Hundley, meanwhile, is the sort of dual-threat quarterback Virginia Tech’s defense has had some issues with this season and he led UCLA in passing and rushing. The Hokies’ defensive players have mentioned the team’s loss to Maryland, when Terps quarterback C.J. Brown did much of his damage running the football and using Virginia Tech’s aggressiveness to his advantage, as a template for what to avoid against the Bruins.
Defensive coordinator Bud Foster even compared Hundley to Donovan McNabb, “but he’s bigger.” It will be interesting to see if the Hokies use a spy on Hundley, a tactic that worked after halftime against the Terrapins.
“He does a great job of creating when things aren’t there,” Foster said. “When you have that element . . . there’s always concern.”
3) Can Virginia Tech’s defense take advantage of UCLA’s inexperienced offensive line?
The Hokies finished the year ranked within the top five in the country in total defense, sacks, passing efficiency defense and third-down conversions. So it’s safe to say they should have an advantage facing a UCLA offensive line that has had to rely on three freshmen this year.
But backed by a Virginia Tech offense that has been sporadic, the Hokies may need to dominate this matchup in the trenches, particularly because Hundley’s running ability could negate Foster’s penchant for blitzing. They certainly have a defensive line capable of doing just that.
“Sometimes it seems like he’s got frickin’ 14 guys in the box,” UCLA offensive coordinator Noel Mazzone said of Foster’s scheme.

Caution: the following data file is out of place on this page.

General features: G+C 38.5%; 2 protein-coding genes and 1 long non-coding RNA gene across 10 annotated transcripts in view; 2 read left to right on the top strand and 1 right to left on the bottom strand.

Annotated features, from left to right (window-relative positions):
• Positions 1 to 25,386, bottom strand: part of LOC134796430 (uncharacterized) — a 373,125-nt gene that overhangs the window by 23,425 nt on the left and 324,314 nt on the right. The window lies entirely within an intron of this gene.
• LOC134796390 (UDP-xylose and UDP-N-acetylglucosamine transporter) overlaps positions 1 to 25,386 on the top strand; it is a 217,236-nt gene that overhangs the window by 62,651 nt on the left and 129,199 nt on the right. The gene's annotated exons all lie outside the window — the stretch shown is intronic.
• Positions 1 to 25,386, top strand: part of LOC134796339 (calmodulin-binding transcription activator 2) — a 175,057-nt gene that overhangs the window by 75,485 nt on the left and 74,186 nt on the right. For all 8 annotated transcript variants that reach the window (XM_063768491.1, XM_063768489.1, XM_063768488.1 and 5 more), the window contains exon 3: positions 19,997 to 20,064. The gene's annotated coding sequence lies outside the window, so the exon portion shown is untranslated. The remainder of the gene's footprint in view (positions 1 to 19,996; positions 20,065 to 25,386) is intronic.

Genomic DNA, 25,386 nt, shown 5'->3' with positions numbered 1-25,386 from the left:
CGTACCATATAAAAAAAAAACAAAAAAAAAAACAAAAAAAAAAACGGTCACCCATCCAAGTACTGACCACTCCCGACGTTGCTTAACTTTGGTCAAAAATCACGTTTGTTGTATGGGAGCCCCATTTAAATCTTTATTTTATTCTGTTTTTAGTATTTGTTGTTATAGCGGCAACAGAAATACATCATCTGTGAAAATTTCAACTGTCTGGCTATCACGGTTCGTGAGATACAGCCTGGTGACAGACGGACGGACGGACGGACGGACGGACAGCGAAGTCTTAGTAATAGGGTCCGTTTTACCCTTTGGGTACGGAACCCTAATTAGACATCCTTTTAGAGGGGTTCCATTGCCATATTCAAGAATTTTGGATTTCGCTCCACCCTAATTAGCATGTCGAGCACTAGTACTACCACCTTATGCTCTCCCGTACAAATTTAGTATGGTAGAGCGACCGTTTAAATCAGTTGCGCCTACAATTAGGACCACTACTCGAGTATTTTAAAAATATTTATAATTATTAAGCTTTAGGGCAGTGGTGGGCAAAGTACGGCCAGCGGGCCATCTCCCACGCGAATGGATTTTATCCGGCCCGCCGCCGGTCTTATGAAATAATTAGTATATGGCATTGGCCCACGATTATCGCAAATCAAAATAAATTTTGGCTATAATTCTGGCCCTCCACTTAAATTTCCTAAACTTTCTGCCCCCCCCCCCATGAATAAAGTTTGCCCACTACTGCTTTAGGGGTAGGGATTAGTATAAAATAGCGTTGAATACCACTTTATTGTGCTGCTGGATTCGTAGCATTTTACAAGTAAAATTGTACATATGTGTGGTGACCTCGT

Defensive ends James Gayle, J.R. Collins and Dadi Nicolas and defensive tackles Derrick Hopkins and Luther Maddy helped Virginia Tech finish with 37 sacks this year. But corralling Hundley and company would be the latest proof that they helped spearhead one of the nation’s best defenses this year.
Three players to watch
Virginia Tech CB Kyle Fuller
Fuller’s status for this game has been up in the air since he underwent core muscle surgery at the end of the regular season, but Beamer said Monday the Hokies “expect” Fuller to play against UCLA. His role, though, will likely be limited to nickel situations if he proves to be close to 100 percent during pregame warmups. When healthy, Fuller is the best tackler in Virginia Tech’s secondary and those skills would come in handy against a running threat like Hundley.
UCLA RB-LB Myles Jack
The do-everything freshman had 70 tackles and led the Bruins in pass break-ups as a linebacker and then rejuvenated the team’s rushing attack down the stretch, scoring seven touchdowns and running for 267 yards over the final four games. Mora and Mazzone have revealed little in the way of specifics about Jack’s role Tuesday, but he’s another dynamic weapon the Hokies will have to account for at all times.
Virginia Tech PK Michael Branthover
The All-Met from DeMatha, who has previously served as Virginia Tech’s punter and kickoff specialist, will supplant walk-on Eric Kristensen as the team’s place kicker after an impressive string of practices over the past month. But Branthover, a junior, hasn’t attempted a field goal in a game since his senior year of high school. Kristensen had replaced senior Cody Journell, who was kicked off the team last month for a violation of team policies. The last time the Hokies used the back-up kicker’s back up in a bowl game – the 2012 Sugar Bowl – a missed field goal in overtime ultimately cost Virginia Tech a win over Michigan.